The weather forecast has been increasingly foreboding. High winds and heavy rain are predicted, and might linger for a couple days. Ralph and I decided to get off the trail today and find a place to hunker down. Crawford Notch would be a good place for that because it’s at a lower elevation. Also, a campground near there was said to have cabins. We thought maybe this is where Samwise was talking of doing his spaghetti dinner. We decided to give that place a shot.
The weather was chilly this morning when we woke up. Our campsite above Garfield Pond was located at nearly 3,900 feet in elevation, so the cool air wasn’t a surprise. Still, it seemed this was unseasonably cool. We’re now at the end of August, and back home in Tennessee the weather would still feel hot and muggy. Here, it feels like fall is moving in. Or maybe a storm is moving in. When I last checked the forecast, that seemed to be a possibility.
My right ankle was still sore this morning when I got up and prepared to leave The Notch Hostel. I thought it felt good enough to walk on, but it was not as stable as I wished it would be. It’s always good to have friends around, but under these circumstances, I was especially glad to have Ralph and Stick with me. Not that I was reliant on them, but it was good to know I had friends to watch my back. Long before we reached the White Mountains, Stick and I talked about hanging together through this section to help each other out. We knew it was going to be more difficult than any other section of the trail.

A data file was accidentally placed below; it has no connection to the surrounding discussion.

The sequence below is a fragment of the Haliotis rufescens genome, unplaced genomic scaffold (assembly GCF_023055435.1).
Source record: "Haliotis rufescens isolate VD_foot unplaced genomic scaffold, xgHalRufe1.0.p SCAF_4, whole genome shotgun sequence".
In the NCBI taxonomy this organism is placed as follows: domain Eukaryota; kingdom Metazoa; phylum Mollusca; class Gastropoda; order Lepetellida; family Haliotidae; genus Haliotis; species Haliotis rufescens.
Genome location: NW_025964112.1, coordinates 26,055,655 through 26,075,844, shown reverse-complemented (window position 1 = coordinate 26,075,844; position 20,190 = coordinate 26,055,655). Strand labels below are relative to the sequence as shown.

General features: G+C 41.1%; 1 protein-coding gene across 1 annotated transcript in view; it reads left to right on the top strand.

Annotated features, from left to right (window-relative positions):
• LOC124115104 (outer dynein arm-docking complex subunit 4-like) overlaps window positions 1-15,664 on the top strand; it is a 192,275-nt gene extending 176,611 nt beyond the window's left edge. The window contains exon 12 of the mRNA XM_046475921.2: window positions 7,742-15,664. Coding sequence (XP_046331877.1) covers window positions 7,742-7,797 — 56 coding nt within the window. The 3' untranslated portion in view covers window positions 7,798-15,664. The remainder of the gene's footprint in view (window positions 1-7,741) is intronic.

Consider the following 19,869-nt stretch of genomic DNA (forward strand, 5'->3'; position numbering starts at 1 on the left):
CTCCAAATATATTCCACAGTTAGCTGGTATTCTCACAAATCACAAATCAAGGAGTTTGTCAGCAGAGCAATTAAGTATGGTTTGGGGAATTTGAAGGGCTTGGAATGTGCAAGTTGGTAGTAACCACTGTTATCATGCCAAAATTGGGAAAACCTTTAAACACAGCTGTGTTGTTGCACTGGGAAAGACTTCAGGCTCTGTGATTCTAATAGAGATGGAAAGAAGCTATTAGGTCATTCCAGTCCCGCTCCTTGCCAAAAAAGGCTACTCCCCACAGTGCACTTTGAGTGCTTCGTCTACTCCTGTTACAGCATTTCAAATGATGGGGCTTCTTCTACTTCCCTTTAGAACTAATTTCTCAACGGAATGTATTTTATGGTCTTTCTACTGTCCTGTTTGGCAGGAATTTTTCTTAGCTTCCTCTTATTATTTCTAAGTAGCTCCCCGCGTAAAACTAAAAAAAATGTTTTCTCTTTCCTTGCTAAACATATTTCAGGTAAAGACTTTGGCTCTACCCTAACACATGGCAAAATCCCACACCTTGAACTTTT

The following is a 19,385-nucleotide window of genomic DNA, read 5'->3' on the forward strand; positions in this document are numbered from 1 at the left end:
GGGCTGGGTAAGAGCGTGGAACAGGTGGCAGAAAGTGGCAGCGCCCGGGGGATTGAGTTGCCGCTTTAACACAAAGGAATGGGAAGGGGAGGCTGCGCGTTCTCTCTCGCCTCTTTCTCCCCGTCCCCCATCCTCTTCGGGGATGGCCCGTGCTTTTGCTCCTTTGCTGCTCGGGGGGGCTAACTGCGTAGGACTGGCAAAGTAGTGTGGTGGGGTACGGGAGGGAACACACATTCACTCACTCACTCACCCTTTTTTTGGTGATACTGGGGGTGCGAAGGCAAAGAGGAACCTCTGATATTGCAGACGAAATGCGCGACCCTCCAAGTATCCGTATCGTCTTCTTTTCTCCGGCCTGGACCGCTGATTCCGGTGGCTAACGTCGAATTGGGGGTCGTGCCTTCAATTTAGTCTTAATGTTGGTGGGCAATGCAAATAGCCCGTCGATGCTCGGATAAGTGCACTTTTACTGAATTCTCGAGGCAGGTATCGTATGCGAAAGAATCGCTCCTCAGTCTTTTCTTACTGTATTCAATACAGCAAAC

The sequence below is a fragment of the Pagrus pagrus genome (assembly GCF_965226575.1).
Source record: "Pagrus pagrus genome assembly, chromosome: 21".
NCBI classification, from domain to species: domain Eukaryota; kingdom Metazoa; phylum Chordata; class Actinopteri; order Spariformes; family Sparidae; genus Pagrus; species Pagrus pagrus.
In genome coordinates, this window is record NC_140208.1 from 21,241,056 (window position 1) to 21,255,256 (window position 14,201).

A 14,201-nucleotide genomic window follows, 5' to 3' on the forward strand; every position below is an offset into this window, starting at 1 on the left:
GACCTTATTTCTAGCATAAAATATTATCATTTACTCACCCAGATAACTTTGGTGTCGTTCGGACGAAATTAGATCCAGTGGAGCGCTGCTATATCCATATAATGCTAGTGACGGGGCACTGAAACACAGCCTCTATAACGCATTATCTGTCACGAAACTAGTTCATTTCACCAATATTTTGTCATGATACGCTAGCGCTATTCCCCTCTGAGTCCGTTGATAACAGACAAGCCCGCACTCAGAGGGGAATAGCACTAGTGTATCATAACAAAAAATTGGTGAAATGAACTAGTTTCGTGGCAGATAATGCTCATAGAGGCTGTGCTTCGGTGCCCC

Ralph, Stick, Steam and I experienced last night some of the negatives of a work-for-stay in an Appalachian Mountain Club hut. We experienced another one this morning. We were woken up at 5 a.m. when a croo member started rattling around in Lonesome Lake Hut's kitchen to prepare breakfast for the paying guests. I don’t wish to gripe about these negatives. We didn’t expect to get something for nothing. And to be sure, we were given a reasonably warm and definitely dry place to sleep and free food last night in exchange for only about 45 minutes of work. And though the leftovers were cold and the dining room was not the most comfortable place to sleep, our options for a place to sleep were few.